Several approaches have been used to apply the encapsulation technology in cancer therapy, such as enhancing the immunogenicity of tumor cells and angiogenesis inhibition. Another approach used encapsulated cells overexpressing enzymes that can activate chemotherapeutic agents to deliver vaccines as another concept in canver therapy where delivery of antibodies by encapsulated cells could be an alternative and more cost-effective method. Microencapsulation has been used as an alternative to directly injecting hepatocytes, creating a living cellbased replacement system [19].

It was reported that cell encapsulation technique was used to engineer cells to provide human cilliary neurotrophic factor (CNTF) a factor that is protective of photoreceptor cells. They encapsulated the cells in a proprietary capsule. They implanted these capsules into one eye of dogs with the rcd1 model of canine retinitis pigmentosa. The capsules were in place for seven weeks, early in the life cycle of the dog, in which time most 50%of the photoreceptor cell degeneration take place. After seven weeks, the eyes with the implants showed an increased survival at photoreceptor cells, compared with the untreated cells [20].

Encapsulation of Phenylananine hydroxylase (PAH) expressing cells is a potential new therapy for maternal Phenylketonuria (PKU) a disease causes congenital malformation and mental retardation in children [21].

Studies confirmed in vitro hMSC were able to differentiate along the chondrogenic lineage when encapsulated in Ca-alginate microcapsules and stimulated with TGF-β3. Other studies done by Peak et al used the approach based on genetically engineered cells to release growth factors for cartilage regeneration [18].

Successful studies employing immobilized primary cells include the extracorporeal immunoisolation of hepatocytes and the manroencapsulation of adrenal cells for the treatment of chronic pain and allotransplantation of microencapsulated parathyroid tissue.

Challenges and causes of graft failure

One of the technique challenges involves the production of uniform capsules with excellent repeatability and reproducibility both within and between batches. The adoption of automated machines for microencapsulation could result in improved reproducibility in terms of shape, size and morphology.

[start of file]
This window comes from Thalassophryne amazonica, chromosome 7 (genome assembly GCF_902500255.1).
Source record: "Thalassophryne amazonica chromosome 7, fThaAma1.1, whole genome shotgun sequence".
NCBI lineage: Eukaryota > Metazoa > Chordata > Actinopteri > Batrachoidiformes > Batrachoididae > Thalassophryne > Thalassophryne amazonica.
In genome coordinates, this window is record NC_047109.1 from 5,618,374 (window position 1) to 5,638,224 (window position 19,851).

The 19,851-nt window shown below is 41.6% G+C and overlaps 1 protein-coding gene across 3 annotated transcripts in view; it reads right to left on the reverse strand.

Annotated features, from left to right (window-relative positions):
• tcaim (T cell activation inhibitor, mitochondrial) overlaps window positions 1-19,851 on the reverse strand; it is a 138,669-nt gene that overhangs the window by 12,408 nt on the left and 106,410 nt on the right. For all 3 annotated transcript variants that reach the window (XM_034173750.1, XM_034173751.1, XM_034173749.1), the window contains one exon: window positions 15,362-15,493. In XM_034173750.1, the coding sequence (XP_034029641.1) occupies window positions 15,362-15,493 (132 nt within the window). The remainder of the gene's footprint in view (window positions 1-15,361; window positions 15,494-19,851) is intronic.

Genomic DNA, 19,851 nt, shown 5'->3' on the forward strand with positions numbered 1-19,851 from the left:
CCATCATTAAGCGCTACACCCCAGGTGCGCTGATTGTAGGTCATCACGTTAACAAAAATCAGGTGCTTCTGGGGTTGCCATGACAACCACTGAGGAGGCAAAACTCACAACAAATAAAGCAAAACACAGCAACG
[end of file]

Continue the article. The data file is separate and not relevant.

The choice of transplantation site is another important consideration. It is necessary to weigh issues such as the safety and possibility of re-transplantation (peritoneal cavity, subcutaneous transplantation) against proximity to the circulation (intrahepatic transplantation or membranes supporting vascularization) [22].

In general causes of microencapsulation graft failure can be summarized in; 1) lack of biocompatibility, 2) incomplete immunoprotection, 3) limited supply of oxygen which leads to hypoxia.

Bioincompatibility of the capsules can be improved by; 1) increasing purity of the alginate, 2) reducing capsules diameter from 800 to 500 μm, 3) the composition of alginate. Alginates are composed of mannuronic acid (M) and guluronic acid (G). The biocompatibility was better when alginate was used with an intermediate than with a low or high G content. Hypoxia leads to dysfunction and loss of vitality, it is reported to induce both necrosis and apoptosis and the proportion of these two modes depend on the cell type, the duration and the severity of the hypoxic stress.

Human mesynchemal cell encapsulation

Mesenchymal stem cells are easily isolated from adult bone marrow, adipose tissue, cord blood, placenta and umbilical cords, fetal organs such as liver, blood, bone marrow and lungs. MSC can be expanded ex vivo with out differentiation or maturation and can be modified genetically to express a variety of genes.

MSC are hypo immunogenic, they are poorly recognized by human leukocyte antigen (HLA)-incompatible hosts. MSC suppress cytotoxic or helper cells.

hMSCs can maintain their stem-cell properties in the microcapsules, at 4 weeks post-encapsulation 80-85% of encapsulated hMSCs still express the common mesenchymal marker: CD 105, CD 90, CD 29, CD 44. Free MSCs can be engineered genetically for cells-based therapy of different illnesses including cancer.

Penolazzi et al reported their experience in successfully encapsulating Wharton’s Jelly Mesenchymal Stem Cells in alginate micro beads where they concluded that alginate does not prevent cell functionality, on the contrary in some cases it many promote it. WMJ MSCs have been shown to share properties of both bone marrow MSCs and embryonic stem cells [23].


In conclusion from the above studies, Microencapculation cells promises a new light for stem cells therapy and technique. It is easy to implemented and genetically modified to express any desired protein in vivo without changes in the patient’s genome. It is also can be expanded ex vivo without segregation or maturation. The benefits of Microencapculation prevent systemic side effects and decreases patients’ compliance. It is also decreases and limits the use of donor tissue.